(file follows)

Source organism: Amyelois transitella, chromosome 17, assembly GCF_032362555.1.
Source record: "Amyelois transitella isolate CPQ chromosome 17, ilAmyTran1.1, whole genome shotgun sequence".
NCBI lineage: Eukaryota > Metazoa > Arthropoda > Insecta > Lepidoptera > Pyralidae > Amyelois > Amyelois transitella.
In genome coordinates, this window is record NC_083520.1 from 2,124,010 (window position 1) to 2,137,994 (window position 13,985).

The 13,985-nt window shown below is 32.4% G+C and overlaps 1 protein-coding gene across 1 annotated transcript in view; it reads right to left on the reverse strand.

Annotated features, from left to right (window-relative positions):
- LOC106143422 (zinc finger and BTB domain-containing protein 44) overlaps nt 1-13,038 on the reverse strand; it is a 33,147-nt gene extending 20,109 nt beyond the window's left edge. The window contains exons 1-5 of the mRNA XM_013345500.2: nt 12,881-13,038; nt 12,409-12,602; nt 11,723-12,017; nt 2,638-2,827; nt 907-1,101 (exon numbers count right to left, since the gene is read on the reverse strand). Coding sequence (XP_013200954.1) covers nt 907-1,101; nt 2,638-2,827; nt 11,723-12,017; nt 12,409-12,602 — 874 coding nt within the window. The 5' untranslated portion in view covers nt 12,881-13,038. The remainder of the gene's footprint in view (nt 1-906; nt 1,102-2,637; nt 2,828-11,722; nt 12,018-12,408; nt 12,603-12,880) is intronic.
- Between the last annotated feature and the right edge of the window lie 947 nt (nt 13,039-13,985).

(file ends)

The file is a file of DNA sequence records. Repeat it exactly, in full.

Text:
Source organism: Amyelois transitella, chromosome 17, assembly GCF_032362555.1.
Source record: "Amyelois transitella isolate CPQ chromosome 17, ilAmyTran1.1, whole genome shotgun sequence".
NCBI lineage: Eukaryota > Metazoa > Arthropoda > Insecta > Lepidoptera > Pyralidae > Amyelois > Amyelois transitella.
In genome coordinates, this window is record NC_083520.1 from 2,124,010 (window position 1) to 2,137,994 (window position 13,985).

The 13,985-nt window shown below is 32.4% G+C and overlaps 1 protein-coding gene across 1 annotated transcript in view; it reads right to left on the reverse strand.

Annotated features, from left to right (window-relative positions):
- LOC106143422 (zinc finger and BTB domain-containing protein 44) overlaps nt 1-13,038 on the reverse strand; it is a 33,147-nt gene extending 20,109 nt beyond the window's left edge. The window contains exons 1-5 of the mRNA XM_013345500.2: nt 12,881-13,038; nt 12,409-12,602; nt 11,723-12,017; nt 2,638-2,827; nt 907-1,101 (exon numbers count right to left, since the gene is read on the reverse strand). Coding sequence (XP_013200954.1) covers nt 907-1,101; nt 2,638-2,827; nt 11,723-12,017; nt 12,409-12,602 — 874 coding nt within the window. The 5' untranslated portion in view covers nt 12,881-13,038. The remainder of the gene's footprint in view (nt 1-906; nt 1,102-2,637; nt 2,828-11,722; nt 12,018-12,408; nt 12,603-12,880) is intronic.
- Between the last annotated feature and the right edge of the window lie 947 nt (nt 13,039-13,985).